You would be hard-pressed to find a library in town that doesn't carry Jan Brett's books, or a kid who hasn't encountered at least one along the way. The Mitten, Brett's most ubiquitous title, is a staple in schools and reading programs across the country -- and the world. Now, with a new book, The Umbrella, and a fancy tour bus to travel in, Brett is taking her show on the road to connect with the kids and adults who have made her so popular.
"It's like a rock-star bus," says Brett of her bookmobile. "It's just fantastic because we can go to some of the markets that might take two plane rides." Traveling on the ground instead of the air also allows Brett to connect with more of the people who are fans of her work. "This allows me to do signings later in the day so more kids and teachers can come," she explains. "And I can bring all these things for the kids who come." In addition to being the author's home away from home, the bus carries posters, an easel, buttons and a backdrop for kids to take pictures with the author.
Brett's new book is a bit of a departure from the Nordic-inspired stories and illustrations that made her famous. Titles like The Wild Christmas Reindeer and Annie and the Wild Animals have a definitively northern feel. Her new book, The Umbrella, is set in the South American cloud forest.
"It's really meant to be a companion book to The Mitten," Brett explains. "Two teachers wrote to me asking if I would do a rainforest book. They had the idea to use an umbrella and a rainforest." When Brett first wrote The Mitten, she was already thinking of how she could use that story frame in a different setting: "The Mitten is a very traditional story. I remember thinking, 'I would love to go to another culture and tell this story.'"
By the time she received the teachers' e-mail, she had already visited the cloud forest. "Luckily, when I was there I bought a lot of books," she laughs. "I thought at first 'I can use my imagination,' but it's much more complicated than that." Brett's travels to the forest were full of revelations for her. "I was very surprised at how benevolent it felt; it wasn't creepy at all," she explains. "It's like a wall, and you're just there... It's almost as if Mother Nature went nuts and said 'What can I think of next?'"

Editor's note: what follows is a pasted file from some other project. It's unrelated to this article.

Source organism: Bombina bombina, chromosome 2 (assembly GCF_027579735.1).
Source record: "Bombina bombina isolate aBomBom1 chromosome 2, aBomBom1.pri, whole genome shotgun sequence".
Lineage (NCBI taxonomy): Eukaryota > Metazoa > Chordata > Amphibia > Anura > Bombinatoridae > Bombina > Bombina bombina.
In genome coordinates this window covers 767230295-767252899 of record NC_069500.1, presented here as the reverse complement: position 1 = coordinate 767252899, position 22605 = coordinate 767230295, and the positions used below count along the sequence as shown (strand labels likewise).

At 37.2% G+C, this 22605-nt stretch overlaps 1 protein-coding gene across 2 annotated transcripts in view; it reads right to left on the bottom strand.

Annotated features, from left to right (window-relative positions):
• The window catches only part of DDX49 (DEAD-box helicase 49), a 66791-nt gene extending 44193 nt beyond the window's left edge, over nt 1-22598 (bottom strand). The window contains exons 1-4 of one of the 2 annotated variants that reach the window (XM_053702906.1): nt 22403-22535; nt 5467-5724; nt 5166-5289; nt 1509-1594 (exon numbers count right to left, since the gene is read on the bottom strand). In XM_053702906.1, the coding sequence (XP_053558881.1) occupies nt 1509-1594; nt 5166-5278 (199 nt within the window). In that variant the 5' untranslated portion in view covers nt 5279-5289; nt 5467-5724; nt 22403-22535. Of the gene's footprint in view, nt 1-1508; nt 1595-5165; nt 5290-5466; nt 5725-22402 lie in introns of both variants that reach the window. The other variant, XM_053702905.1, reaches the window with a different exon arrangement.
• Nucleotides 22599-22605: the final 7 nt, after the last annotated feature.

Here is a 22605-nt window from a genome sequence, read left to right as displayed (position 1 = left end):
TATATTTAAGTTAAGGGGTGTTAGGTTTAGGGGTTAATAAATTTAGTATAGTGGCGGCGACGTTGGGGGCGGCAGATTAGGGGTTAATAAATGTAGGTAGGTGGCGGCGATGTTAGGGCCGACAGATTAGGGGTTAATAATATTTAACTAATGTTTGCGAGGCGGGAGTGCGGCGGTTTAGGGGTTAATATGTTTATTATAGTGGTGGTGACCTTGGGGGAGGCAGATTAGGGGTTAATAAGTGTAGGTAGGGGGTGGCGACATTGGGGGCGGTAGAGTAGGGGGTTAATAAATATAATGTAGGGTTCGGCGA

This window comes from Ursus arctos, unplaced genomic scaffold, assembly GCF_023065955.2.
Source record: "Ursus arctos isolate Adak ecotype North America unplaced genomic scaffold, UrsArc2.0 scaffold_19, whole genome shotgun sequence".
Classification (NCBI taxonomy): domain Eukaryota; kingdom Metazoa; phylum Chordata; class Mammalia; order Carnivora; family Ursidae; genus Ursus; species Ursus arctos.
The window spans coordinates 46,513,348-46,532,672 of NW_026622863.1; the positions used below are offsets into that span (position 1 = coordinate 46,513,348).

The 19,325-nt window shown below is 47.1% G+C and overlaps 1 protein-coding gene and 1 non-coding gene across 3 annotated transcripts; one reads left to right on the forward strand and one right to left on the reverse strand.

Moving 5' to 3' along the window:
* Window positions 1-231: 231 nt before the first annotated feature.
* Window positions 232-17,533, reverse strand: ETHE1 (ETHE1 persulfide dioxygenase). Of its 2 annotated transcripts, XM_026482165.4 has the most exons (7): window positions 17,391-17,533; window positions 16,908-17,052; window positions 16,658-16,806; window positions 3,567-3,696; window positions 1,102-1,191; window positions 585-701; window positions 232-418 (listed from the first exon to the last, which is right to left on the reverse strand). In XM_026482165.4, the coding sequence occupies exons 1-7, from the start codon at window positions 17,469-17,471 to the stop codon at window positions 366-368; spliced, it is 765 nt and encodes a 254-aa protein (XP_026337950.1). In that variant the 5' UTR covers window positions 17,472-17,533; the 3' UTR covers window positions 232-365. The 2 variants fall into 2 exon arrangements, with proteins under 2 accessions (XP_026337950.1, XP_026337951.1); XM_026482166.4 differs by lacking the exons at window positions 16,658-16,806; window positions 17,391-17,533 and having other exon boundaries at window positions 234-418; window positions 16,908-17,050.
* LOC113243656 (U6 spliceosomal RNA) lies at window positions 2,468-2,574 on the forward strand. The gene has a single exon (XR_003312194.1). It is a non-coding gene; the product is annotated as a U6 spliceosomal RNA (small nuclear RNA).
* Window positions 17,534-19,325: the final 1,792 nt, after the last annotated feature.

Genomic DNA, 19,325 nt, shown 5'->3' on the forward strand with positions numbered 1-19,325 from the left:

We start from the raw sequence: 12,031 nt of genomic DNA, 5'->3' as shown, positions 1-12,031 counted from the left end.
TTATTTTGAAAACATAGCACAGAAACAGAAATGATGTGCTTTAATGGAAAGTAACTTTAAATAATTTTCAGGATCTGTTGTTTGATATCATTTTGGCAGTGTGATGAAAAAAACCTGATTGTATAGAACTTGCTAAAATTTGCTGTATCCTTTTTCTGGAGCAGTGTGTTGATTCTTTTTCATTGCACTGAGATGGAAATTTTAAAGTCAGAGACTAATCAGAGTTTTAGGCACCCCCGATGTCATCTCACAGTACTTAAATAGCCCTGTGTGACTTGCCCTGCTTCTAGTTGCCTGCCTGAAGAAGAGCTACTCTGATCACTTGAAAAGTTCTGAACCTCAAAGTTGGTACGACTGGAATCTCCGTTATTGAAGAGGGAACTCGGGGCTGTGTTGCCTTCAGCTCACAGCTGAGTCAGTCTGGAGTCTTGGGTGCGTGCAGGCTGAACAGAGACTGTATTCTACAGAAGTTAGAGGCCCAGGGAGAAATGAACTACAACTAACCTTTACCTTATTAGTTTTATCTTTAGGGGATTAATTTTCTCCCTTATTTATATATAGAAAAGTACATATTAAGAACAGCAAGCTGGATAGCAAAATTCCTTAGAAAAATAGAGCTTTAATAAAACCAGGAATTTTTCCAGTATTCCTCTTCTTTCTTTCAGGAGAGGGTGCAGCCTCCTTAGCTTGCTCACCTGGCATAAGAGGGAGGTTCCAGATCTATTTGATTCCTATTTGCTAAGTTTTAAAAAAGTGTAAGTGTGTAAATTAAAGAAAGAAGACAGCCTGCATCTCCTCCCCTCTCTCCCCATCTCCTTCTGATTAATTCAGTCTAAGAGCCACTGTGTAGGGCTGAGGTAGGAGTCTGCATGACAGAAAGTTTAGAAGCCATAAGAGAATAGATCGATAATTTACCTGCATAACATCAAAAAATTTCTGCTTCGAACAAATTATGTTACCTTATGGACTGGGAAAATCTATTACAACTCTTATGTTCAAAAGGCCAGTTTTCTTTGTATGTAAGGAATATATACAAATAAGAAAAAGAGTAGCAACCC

In Brett's book, a young boy goes for a walk in the cloud forest and drops his umbrella on the ground when he goes to climb a tree. While he is climbing, the animals on the forest floor come out to investigate. Brett explains that's how it is in the forest she visited: "You go for a walk, and if you just sit there for a minute everything just comes alive."
Brett loves giving back to the readers who admire her books. She has an extensive Web site (www.janbrett.com) with hundreds of activities and resources for kids, teachers and parents. During the tour, you can find a new blackline drawing on the Web site each day. These can be combined to make a cloud forest mural for classrooms or at home. "I did this for Noah's Ark [set in Botswana], too," Brett remembers. "Teachers got really creative. There's something about a class doing a mural that's so exciting."
Those who attend Brett's visit at Auntie's are in for something a little different than the usual reading. "At the bookstore, I really try to make it a good environment," says Brett. "I'd love to have kids bring drawings of their own when they come. I want to be able to do something to let them know they have this precious gift."
The message Brett most wants her young readers to hear is that they need to keep fostering their creativity. "You have to give yourself time," she explains. "You can't do it if you're always being scheduled. You can't discover your creativity without time."
It is a truth universally acknowledged, that a Jane Austen fan in possession of some moments of leisure must be in want of a good book. And the book industry has obliged us. We have been offered Bridget Jones's Diary and Pride, Prejudice